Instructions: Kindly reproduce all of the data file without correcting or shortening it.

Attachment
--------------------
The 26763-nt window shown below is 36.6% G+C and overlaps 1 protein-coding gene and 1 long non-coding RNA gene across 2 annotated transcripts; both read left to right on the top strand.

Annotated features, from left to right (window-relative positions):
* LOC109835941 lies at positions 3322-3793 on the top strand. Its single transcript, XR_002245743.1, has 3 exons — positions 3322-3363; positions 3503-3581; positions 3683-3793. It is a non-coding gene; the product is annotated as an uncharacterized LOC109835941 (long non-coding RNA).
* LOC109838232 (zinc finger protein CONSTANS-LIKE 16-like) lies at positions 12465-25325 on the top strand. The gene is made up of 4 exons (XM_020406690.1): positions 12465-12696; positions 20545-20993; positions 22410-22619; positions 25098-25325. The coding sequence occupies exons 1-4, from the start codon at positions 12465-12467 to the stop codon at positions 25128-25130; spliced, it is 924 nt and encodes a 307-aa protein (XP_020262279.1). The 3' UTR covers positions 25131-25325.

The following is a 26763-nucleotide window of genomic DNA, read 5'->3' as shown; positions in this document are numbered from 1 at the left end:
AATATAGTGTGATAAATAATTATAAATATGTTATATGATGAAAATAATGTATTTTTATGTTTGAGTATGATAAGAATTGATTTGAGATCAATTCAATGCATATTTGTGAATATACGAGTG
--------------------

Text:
The 26763-nt window shown below is 36.6% G+C and overlaps 1 protein-coding gene and 1 long non-coding RNA gene across 2 annotated transcripts; both read left to right on the top strand.

Annotated features, from left to right (window-relative positions):
* LOC109835941 lies at positions 3322-3793 on the top strand. Its single transcript, XR_002245743.1, has 3 exons — positions 3322-3363; positions 3503-3581; positions 3683-3793. It is a non-coding gene; the product is annotated as an uncharacterized LOC109835941 (long non-coding RNA).
* LOC109838232 (zinc finger protein CONSTANS-LIKE 16-like) lies at positions 12465-25325 on the top strand. The gene is made up of 4 exons (XM_020406690.1): positions 12465-12696; positions 20545-20993; positions 22410-22619; positions 25098-25325. The coding sequence occupies exons 1-4, from the start codon at positions 12465-12467 to the stop codon at positions 25128-25130; spliced, it is 924 nt and encodes a 307-aa protein (XP_020262279.1). The 3' UTR covers positions 25131-25325.

The following is a 26763-nucleotide window of genomic DNA, read 5'->3' as shown; positions in this document are numbered from 1 at the left end:
AATATAGTGTGATAAATAATTATAAATATGTTATATGATGAAAATAATGTATTTTTATGTTTGAGTATGATAAGAATTGATTTGAGATCAATTCAATGCATATTTGTGAATATACGAGTG